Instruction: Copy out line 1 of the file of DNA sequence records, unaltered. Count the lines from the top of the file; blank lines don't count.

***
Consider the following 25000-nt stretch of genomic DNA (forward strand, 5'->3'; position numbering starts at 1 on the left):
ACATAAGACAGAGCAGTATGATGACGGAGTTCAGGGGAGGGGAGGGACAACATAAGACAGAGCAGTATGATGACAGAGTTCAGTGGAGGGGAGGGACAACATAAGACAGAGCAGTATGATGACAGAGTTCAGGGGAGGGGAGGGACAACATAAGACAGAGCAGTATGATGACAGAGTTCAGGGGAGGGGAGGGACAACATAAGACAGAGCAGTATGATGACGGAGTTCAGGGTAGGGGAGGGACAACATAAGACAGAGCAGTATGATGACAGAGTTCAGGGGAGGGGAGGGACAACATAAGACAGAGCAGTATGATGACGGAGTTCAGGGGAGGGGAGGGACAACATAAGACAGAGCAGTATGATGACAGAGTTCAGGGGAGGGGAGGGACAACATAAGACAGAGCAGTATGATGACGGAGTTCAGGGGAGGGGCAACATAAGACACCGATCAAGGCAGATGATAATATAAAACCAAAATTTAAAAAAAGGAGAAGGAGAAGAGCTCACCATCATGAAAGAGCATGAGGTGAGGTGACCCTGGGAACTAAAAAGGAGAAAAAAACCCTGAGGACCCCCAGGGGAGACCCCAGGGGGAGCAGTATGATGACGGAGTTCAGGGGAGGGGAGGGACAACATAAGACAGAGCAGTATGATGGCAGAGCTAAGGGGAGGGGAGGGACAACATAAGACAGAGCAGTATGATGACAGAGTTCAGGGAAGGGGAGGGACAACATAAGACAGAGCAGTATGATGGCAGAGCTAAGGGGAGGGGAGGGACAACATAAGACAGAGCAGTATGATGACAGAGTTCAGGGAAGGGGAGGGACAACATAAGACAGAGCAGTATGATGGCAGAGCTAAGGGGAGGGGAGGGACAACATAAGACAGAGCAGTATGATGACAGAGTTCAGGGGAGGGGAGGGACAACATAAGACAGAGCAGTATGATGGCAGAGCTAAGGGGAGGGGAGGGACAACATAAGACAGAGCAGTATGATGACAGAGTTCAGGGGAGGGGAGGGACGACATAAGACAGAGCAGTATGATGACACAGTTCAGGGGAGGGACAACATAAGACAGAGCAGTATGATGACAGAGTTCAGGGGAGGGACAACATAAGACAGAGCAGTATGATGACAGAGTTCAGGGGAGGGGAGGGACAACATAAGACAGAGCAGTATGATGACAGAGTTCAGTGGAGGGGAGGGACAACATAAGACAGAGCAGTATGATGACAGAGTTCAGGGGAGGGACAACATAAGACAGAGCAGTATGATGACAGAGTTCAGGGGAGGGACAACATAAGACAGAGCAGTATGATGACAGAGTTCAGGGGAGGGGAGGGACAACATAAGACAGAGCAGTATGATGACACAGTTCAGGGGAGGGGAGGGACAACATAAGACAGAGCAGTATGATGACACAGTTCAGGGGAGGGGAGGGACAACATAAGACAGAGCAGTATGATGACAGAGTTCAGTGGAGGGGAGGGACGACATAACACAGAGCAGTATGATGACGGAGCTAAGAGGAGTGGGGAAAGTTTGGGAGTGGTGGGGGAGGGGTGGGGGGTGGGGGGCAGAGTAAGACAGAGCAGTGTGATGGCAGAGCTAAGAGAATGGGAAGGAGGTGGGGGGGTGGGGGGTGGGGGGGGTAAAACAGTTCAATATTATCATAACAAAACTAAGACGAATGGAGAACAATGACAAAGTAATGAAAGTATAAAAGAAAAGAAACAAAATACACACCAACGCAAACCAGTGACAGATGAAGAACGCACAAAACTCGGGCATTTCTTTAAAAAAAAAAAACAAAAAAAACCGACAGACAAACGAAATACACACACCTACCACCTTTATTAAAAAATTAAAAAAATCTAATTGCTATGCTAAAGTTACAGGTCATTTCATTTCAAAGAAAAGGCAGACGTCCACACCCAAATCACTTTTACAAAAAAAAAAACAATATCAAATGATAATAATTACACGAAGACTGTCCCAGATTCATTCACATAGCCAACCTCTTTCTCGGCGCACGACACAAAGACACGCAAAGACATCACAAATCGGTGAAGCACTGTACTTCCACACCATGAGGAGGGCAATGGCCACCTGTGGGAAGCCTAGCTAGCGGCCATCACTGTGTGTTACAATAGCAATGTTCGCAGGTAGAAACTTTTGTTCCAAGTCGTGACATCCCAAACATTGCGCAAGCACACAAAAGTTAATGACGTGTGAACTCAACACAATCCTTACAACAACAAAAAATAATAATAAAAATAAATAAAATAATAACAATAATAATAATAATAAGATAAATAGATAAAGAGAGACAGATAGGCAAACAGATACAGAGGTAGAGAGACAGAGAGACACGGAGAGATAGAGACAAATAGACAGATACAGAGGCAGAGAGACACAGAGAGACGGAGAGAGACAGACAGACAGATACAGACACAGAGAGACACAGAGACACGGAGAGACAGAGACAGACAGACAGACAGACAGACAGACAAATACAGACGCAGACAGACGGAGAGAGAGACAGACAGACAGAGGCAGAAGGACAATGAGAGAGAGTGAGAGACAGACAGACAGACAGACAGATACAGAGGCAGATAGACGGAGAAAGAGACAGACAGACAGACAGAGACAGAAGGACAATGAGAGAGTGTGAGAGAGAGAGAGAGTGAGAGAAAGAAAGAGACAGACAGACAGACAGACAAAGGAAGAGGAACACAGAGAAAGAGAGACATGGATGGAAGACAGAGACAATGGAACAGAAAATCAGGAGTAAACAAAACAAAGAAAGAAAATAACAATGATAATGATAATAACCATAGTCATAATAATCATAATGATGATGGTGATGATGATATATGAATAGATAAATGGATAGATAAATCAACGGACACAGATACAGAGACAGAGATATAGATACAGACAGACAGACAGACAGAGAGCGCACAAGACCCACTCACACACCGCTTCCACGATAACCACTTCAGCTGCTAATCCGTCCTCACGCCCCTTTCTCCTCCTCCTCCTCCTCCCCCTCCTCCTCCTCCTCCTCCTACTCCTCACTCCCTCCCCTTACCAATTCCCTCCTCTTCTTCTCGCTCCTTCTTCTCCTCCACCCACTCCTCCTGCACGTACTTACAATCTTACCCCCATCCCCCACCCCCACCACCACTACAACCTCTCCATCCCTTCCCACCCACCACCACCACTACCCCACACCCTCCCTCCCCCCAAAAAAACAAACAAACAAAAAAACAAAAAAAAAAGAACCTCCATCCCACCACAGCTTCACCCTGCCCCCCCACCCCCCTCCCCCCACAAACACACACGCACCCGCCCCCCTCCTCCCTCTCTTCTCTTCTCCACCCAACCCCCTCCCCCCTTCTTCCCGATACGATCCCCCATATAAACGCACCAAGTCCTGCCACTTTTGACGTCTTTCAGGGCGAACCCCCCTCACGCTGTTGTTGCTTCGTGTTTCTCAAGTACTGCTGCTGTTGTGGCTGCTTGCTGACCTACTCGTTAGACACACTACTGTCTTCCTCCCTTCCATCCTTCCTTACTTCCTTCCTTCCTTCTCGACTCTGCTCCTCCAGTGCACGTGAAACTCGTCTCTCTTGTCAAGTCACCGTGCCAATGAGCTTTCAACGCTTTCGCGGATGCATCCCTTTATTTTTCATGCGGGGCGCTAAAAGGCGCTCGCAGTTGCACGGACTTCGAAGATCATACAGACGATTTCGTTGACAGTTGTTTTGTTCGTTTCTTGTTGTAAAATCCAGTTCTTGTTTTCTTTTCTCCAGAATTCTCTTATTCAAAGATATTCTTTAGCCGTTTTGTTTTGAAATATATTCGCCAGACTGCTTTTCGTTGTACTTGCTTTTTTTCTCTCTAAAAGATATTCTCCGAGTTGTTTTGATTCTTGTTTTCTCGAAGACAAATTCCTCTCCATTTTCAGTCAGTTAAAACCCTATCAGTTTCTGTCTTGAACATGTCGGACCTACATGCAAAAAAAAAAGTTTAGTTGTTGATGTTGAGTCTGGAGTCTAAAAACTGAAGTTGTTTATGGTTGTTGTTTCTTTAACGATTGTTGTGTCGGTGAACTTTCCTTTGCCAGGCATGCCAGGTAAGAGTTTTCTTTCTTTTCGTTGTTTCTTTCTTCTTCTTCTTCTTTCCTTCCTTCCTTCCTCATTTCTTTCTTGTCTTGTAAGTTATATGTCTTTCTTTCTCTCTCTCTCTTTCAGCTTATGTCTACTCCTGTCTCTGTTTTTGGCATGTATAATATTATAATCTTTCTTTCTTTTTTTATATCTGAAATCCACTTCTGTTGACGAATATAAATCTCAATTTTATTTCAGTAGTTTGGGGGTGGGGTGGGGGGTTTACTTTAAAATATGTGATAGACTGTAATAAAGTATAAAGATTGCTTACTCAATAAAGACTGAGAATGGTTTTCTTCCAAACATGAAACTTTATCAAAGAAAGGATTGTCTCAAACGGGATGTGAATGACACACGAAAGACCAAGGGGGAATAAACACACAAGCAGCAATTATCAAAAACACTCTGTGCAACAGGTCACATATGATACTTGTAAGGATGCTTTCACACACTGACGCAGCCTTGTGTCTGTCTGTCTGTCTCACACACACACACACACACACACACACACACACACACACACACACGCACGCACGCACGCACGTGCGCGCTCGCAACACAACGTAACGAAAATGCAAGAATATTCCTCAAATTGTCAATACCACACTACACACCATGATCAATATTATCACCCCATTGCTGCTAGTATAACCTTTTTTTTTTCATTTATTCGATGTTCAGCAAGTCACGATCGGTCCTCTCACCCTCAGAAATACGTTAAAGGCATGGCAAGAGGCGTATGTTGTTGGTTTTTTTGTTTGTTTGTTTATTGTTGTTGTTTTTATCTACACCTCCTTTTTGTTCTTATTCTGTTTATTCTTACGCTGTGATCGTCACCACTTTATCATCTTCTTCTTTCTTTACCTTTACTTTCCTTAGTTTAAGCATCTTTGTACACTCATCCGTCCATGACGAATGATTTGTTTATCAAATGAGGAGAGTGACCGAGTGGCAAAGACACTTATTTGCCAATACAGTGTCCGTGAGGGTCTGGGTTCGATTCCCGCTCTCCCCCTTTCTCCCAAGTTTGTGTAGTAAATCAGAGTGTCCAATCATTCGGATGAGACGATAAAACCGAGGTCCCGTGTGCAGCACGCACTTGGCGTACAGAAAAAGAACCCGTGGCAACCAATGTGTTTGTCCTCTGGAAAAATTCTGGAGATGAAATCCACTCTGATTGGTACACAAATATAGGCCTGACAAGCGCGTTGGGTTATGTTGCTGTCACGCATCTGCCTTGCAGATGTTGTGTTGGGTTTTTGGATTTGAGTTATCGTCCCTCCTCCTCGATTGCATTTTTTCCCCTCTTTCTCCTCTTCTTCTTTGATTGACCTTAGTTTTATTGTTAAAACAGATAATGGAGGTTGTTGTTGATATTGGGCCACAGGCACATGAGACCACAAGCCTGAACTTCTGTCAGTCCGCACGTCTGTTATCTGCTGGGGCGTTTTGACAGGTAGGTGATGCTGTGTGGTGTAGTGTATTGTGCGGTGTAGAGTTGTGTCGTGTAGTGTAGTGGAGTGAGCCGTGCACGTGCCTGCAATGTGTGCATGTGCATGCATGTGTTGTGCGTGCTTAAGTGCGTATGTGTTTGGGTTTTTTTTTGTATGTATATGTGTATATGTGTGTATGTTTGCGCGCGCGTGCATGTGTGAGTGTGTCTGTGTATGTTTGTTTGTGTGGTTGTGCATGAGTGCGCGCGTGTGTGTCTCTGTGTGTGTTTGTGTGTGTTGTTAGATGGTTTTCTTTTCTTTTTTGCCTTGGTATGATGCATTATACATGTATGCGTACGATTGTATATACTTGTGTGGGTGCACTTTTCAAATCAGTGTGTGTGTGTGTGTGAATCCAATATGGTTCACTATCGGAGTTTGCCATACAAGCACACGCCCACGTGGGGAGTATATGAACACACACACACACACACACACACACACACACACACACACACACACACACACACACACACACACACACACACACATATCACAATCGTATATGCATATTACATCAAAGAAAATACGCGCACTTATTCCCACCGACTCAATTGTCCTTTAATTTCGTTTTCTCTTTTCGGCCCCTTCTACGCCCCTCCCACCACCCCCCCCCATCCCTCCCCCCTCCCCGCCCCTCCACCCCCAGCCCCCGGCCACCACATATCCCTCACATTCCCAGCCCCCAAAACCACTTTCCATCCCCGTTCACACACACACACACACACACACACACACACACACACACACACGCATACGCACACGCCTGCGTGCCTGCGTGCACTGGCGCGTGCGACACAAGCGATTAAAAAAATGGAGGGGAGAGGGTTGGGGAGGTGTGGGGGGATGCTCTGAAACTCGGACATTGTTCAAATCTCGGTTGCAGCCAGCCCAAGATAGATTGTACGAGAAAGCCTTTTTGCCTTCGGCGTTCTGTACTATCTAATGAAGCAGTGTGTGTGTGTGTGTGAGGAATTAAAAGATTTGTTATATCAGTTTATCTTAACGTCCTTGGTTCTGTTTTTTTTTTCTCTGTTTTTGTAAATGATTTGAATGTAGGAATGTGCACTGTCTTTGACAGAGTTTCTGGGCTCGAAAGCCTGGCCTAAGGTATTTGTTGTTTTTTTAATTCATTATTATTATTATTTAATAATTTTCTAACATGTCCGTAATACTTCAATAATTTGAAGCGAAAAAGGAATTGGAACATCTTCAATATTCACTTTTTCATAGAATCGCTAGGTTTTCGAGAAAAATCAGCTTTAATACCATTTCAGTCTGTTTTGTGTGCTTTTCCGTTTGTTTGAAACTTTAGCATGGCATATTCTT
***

Consider the following 25000-nt stretch of genomic DNA (forward strand, 5'->3'; position numbering starts at 1 on the left):